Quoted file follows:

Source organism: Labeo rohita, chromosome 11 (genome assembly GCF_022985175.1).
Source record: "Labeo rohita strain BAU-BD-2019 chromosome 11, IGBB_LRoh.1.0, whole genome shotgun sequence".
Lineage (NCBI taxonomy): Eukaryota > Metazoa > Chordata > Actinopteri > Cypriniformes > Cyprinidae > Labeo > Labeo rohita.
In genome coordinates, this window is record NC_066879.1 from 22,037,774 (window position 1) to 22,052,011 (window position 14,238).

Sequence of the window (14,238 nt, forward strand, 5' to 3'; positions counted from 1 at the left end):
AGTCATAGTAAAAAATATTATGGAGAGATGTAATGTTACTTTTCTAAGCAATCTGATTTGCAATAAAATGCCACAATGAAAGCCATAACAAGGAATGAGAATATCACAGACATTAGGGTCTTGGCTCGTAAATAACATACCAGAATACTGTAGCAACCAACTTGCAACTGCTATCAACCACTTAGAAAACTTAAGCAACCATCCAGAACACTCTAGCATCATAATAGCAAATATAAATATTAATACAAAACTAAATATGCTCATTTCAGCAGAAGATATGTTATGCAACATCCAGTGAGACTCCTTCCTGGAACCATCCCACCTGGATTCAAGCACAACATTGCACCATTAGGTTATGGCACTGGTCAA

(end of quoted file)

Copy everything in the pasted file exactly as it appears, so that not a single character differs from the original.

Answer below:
Source organism: Labeo rohita, chromosome 11 (genome assembly GCF_022985175.1).
Source record: "Labeo rohita strain BAU-BD-2019 chromosome 11, IGBB_LRoh.1.0, whole genome shotgun sequence".
Lineage (NCBI taxonomy): Eukaryota > Metazoa > Chordata > Actinopteri > Cypriniformes > Cyprinidae > Labeo > Labeo rohita.
In genome coordinates, this window is record NC_066879.1 from 22,037,774 (window position 1) to 22,052,011 (window position 14,238).

Sequence of the window (14,238 nt, forward strand, 5' to 3'; positions counted from 1 at the left end):
AGTCATAGTAAAAAATATTATGGAGAGATGTAATGTTACTTTTCTAAGCAATCTGATTTGCAATAAAATGCCACAATGAAAGCCATAACAAGGAATGAGAATATCACAGACATTAGGGTCTTGGCTCGTAAATAACATACCAGAATACTGTAGCAACCAACTTGCAACTGCTATCAACCACTTAGAAAACTTAAGCAACCATCCAGAACACTCTAGCATCATAATAGCAAATATAAATATTAATACAAAACTAAATATGCTCATTTCAGCAGAAGATATGTTATGCAACATCCAGTGAGACTCCTTCCTGGAACCATCCCACCTGGATTCAAGCACAACATTGCACCATTAGGTTATGGCACTGGTCAA